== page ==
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Mr. ROGERS of Kentucky. Madam Speaker, I rise today to pay tribute to Karen Kelly, one of the most dynamic female leaders in Kentucky politics, who has worked with me through various roles in southern and eastern Kentucky over the last 28 years. She has served as my District Director for Kentucky's Fifth Congressional District since 2013, and as she moves on to the private sector, I want to honor her today before my House colleagues who understand the immense value of having a fierce and loyal leader on the frontlines in the district while we are working diligently on Capitol Hill for our people at home.
Karen is the most recent of many incredible female leaders that I have been blessed to have on staff, starting with my very first Chief of Staff in Washington, Marty Driesler. Marty was a force of nature and was instrumental in many of my early successes in Congress--just as Karen Kelly has been in Kentucky for nearly three quarters of my tenure in Congress. Much of my staff in Washington and in Kentucky have become long-tenured experts in their respective fields, providing excellent aid to folks across Kentucky's Appalachian region, and trusted advisors during my public service in the U.S. House of Representatives--and chief among them being Karen Kelly.
British Prime Minister Margaret Thatcher once said, ``If you set out to be liked, you would be prepared to compromise on anything at any time, and you would achieve nothing.'' As we know well in Congress, the world of politics isn't for weak-minded, spineless individuals. To be effective, you must stand firm on the values you hold dear, even at the risk of losing popularity; however, Karen has managed to maintain both. In fact, she has become one of the most highly respected leaders in Kentucky because of her relentless commitment to her conservative values and her courage of conviction to do what's best for the people of our region, even when the going gets tough.
In 1994, Karen started out answering the phones and doing casework in my Pikeville office, quickly working her way up to become a Field Representative in my Hazard office. From day one she proved to be a highly motivated and promising visionary with an intense work ethic to accomplish any task that I set in her path. Soon after, I asked her to lead the Eastern Kentucky PRIDE organization, a non-profit environmental education and improvement task force to help clean up our hillsides, lakes, and streams across Kentucky's Fifth District. She quickly learned the complex ropes of grant funding and grew PRIDE's outreach operations in the schools. She also led the charge for more water and sewer project opportunities with the U.S. Army Corps of Engineers and exponentially grew volunteer cleanup participation.
In the early 2000s, I quickly realized that we had another crisis to clean up in Eastern Kentucky when a deadly scourge of prescription overdose deaths was ignited by a flood of overprescribed powerful painkillers in our rural region. When I considered the best person to give life to this multifaceted response, I tapped Karen to take on an unprecedented role and lead the nation's first rural holistic organization to combat the growing drug epidemic. Together, we named it Operation UNITE--Unlawful Narcotics Investigations, Treatment and Education. She formulated my vision into a comprehensive task force that become a model for the rest of the country--and she didn't stop in Eastern Kentucky. Karen helped me coordinate with like-minded leaders in Washington on the issue to launch the National Rx Drug Abuse Summit, putting Operation UNITE's efforts on the national stage. We welcomed approximately 750 attendees to the first Rx Summit in 2012 in Orlando, Florida, and today, it is the largest comprehensive convention of its kind, with four U.S. Presidents serving as keynote speakers, along with leaders from each ofNation's top agencies on illicit drug-related policies.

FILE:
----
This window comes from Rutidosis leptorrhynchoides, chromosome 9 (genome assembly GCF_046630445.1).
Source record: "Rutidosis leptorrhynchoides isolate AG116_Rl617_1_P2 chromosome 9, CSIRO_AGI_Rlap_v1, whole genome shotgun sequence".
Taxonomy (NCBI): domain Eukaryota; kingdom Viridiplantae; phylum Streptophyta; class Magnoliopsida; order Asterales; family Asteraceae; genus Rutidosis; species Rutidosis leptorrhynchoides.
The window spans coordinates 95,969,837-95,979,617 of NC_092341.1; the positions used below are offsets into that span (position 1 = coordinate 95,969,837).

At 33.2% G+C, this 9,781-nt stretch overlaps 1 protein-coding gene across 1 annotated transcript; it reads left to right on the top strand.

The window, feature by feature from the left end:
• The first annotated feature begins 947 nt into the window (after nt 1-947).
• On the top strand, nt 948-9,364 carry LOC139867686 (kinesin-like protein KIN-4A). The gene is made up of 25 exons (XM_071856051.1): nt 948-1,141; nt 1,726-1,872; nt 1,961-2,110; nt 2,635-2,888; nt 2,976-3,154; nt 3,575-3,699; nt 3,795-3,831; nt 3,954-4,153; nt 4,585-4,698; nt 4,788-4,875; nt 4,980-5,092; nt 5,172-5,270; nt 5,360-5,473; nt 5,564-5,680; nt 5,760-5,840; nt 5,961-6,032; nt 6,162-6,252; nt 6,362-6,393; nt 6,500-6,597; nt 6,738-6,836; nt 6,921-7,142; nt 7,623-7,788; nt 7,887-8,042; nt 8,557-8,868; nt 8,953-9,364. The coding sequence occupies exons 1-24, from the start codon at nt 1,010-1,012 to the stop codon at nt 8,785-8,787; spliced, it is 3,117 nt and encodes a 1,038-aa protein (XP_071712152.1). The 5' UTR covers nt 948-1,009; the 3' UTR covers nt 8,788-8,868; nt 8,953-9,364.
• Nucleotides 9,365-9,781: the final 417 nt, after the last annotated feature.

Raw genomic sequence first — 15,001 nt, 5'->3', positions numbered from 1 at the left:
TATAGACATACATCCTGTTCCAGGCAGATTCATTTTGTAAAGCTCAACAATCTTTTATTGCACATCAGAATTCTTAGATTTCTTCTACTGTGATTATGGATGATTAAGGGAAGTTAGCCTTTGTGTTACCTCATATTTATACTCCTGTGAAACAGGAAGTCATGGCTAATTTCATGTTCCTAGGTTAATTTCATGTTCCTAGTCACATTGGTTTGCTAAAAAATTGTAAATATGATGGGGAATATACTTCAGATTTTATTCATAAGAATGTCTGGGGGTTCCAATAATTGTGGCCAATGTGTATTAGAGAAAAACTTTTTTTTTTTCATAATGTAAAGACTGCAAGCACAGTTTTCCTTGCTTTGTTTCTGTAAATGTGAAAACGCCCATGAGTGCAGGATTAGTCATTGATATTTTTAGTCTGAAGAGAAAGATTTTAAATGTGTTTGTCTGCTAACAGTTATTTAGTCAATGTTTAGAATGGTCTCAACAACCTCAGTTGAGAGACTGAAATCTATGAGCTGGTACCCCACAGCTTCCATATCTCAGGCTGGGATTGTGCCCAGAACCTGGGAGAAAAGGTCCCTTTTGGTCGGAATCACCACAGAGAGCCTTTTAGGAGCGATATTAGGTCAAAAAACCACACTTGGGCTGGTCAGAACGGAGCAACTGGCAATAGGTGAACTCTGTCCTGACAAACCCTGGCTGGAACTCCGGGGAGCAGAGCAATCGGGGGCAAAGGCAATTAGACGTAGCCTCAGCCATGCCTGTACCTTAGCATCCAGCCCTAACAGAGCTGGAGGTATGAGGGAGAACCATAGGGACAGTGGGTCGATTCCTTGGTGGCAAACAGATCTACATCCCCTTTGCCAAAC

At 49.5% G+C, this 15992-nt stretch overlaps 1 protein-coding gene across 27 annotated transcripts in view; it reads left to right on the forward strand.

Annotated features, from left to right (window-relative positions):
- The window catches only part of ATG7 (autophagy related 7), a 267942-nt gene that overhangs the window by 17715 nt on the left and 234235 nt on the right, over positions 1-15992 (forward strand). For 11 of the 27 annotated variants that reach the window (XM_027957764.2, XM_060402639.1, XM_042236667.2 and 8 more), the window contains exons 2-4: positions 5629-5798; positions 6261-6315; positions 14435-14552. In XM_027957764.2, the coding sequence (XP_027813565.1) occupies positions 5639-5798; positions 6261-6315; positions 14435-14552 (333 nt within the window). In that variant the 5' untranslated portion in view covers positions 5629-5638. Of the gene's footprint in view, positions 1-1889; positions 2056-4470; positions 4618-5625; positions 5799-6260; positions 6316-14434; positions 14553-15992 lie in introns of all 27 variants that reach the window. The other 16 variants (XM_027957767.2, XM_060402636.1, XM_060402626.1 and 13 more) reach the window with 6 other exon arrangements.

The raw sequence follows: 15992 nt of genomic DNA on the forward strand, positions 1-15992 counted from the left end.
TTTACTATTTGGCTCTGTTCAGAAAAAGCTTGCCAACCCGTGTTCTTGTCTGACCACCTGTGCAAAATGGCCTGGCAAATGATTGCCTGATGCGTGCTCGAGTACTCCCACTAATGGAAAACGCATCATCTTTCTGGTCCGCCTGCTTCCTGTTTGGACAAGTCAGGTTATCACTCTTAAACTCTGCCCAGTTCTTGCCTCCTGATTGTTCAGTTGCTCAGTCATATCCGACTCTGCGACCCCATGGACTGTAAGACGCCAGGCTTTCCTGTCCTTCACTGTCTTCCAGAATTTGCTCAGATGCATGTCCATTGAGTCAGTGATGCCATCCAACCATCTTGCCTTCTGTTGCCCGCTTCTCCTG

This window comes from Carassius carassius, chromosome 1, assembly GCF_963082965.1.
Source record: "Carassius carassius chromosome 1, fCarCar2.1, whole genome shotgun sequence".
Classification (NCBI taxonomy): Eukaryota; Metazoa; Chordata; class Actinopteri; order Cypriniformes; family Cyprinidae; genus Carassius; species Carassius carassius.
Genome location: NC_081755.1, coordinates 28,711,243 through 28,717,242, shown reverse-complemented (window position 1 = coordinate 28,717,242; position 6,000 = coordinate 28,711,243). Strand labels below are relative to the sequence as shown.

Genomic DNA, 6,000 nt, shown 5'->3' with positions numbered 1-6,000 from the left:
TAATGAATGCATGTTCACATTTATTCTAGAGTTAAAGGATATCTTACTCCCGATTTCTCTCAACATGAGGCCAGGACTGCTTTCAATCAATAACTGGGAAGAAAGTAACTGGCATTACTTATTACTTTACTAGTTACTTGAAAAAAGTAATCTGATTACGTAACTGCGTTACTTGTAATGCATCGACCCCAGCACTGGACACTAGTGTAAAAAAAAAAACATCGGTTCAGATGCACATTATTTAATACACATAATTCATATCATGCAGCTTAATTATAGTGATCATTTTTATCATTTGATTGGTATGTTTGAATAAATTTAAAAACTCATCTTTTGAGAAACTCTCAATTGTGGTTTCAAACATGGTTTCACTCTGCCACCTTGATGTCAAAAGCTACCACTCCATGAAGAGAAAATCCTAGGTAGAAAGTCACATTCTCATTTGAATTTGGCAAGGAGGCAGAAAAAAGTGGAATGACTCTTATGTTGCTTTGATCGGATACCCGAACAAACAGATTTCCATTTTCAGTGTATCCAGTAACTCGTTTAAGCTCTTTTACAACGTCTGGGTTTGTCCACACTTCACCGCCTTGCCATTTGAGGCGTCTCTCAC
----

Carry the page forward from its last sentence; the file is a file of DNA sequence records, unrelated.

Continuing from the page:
Nine years ago, I asked her to return to my Congressional office to help me reinvigorate and revitalize southern and eastern Kentucky just as the coal industry was targeted by a relentless regulatory war that led to the loss of more than 12,000 coal mining jobs. During that time, she helped me established the bipartisan SOAR initiative--Shaping Our Appalachian Region, with former Governor Steve Beshear. Her diligent work and coordination were invaluable to our early comprehensive efforts to formulate and lead the SOAR organization and gain the trust of our constituents as we worked hard to bring jobs and new industry opportunities to the region, including the state's largest rural broadband expansion project and much more.
I often remind folks that our best resource in Eastern Kentucky isn't coal, tobacco, or timber--it's our people--and Karen exemplifies that. Her sheer determination to improve our region through compassionate advocacy and excellence in project execution has made a resounding impact across our region. While she has rightfully earned recognition and many accolades for her public service, her quiet generosity behind the scenes is a testament to her heart for God. Over the years, she has personally taken some of our less fortunate youth under her wing, providing support and encouragement to help them take hold of their own destiny. Today, many of them are now following in her footsteps to become the next generation of bright young rising leaders.
I am personally grateful to have had such a wonderful leading lady by my side over the last 28 years and I wish Karen and her family the very best in years to come.
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